The construction industry consumes more natural resources than any other industry. With increasing public awareness of the needs and demands of sustainable development and environmental conservation, no other industry is called on as much as the country's construction and building industry to evolve their practices to satisfy the needs of our current generation, without curtailing the resources of future generations to meet theirs. For example, concrete is by far the most important building material, with billions of tons produced each year worldwide, and without which the nation's infrastructure is unthinkable. Considerable progress and breakthroughs have been made in recent years in concrete technology, which have largely gone unnoticed by the public at large.
It has been said that more progress has been made in the last 25 years than in the previous 150 years since Portland cement was invented. Modern cement composites can now be engineered to have strengths approaching those of steel, energy dissipation capacities of body armor, and durability properties that can make products last basically indefinitely, and be as decorative and aesthetically pleasing as natural stone, yet with superior mechanical properties. Fiber-reinforced composites permeated the aerospace and automotive industries decades ago and are now slowly finding their way into civil engineering structures. Smart materials, defined as those materials that can change their properties in response to external conditions, are also being introduced into civil infrastructure systems, and so are new developments in metals, with new high-strength steel alloys and non-corrosive steels that are changing engineering practice. All of these advanced materials are essential for an efficient renewal and maintenance of our infrastructure and offer exciting prospects for vibrant research areas. Yet, all of these research efforts should be guided by the overarching goal of reducing the construction industry’s footprint on planet Earth.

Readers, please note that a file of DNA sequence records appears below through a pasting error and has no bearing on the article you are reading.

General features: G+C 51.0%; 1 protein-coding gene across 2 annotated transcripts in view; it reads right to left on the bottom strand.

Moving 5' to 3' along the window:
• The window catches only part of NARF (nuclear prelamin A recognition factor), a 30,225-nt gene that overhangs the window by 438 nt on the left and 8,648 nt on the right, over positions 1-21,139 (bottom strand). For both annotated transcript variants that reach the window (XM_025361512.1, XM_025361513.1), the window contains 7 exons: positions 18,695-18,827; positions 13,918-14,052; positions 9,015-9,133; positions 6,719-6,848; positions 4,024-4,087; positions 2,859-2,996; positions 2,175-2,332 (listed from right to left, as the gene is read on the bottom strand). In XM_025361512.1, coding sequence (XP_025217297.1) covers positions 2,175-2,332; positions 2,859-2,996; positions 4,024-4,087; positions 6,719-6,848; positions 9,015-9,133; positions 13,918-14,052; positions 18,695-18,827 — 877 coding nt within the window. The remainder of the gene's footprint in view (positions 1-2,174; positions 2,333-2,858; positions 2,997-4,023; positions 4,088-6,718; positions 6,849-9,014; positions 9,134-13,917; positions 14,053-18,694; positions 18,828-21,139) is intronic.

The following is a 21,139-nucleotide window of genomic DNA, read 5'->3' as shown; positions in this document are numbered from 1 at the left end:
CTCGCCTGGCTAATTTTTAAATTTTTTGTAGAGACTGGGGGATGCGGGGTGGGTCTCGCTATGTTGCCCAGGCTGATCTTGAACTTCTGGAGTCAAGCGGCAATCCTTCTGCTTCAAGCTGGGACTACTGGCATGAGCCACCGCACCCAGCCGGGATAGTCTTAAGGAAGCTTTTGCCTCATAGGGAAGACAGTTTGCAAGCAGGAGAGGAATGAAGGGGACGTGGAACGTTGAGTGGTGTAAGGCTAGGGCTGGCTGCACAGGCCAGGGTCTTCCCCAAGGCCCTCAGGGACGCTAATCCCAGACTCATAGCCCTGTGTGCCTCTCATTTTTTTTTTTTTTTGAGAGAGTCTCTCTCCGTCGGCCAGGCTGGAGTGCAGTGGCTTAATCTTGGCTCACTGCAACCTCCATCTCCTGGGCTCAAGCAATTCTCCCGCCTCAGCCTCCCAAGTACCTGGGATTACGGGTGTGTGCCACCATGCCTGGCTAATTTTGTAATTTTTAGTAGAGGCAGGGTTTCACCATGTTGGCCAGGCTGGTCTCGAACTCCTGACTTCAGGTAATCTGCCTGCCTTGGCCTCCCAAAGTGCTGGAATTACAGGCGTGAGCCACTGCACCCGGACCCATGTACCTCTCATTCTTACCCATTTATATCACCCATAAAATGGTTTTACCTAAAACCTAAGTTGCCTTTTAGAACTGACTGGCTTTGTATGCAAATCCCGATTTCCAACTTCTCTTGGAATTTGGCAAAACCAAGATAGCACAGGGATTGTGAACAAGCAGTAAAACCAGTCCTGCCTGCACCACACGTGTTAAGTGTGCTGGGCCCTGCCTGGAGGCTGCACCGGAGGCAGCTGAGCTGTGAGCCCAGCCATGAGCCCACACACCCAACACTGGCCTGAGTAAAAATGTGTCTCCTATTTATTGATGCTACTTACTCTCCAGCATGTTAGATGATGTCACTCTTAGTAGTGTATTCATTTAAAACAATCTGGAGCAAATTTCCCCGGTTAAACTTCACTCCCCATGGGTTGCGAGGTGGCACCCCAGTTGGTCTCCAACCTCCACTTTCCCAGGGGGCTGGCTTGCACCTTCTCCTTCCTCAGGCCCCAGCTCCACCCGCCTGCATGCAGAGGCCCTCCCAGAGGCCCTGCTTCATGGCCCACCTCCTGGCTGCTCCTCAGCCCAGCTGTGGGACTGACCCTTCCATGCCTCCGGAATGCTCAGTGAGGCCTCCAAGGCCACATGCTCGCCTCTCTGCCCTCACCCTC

One important series of research projects completed under the direction of Professor Meyer resulted in the successful use of recycled glass as aggregate for concrete products such as floor tiles, wall panels, table counter tops, etc. Several other projects dealing with the beneficial use of recycled materials are briefly described on his Web site as well.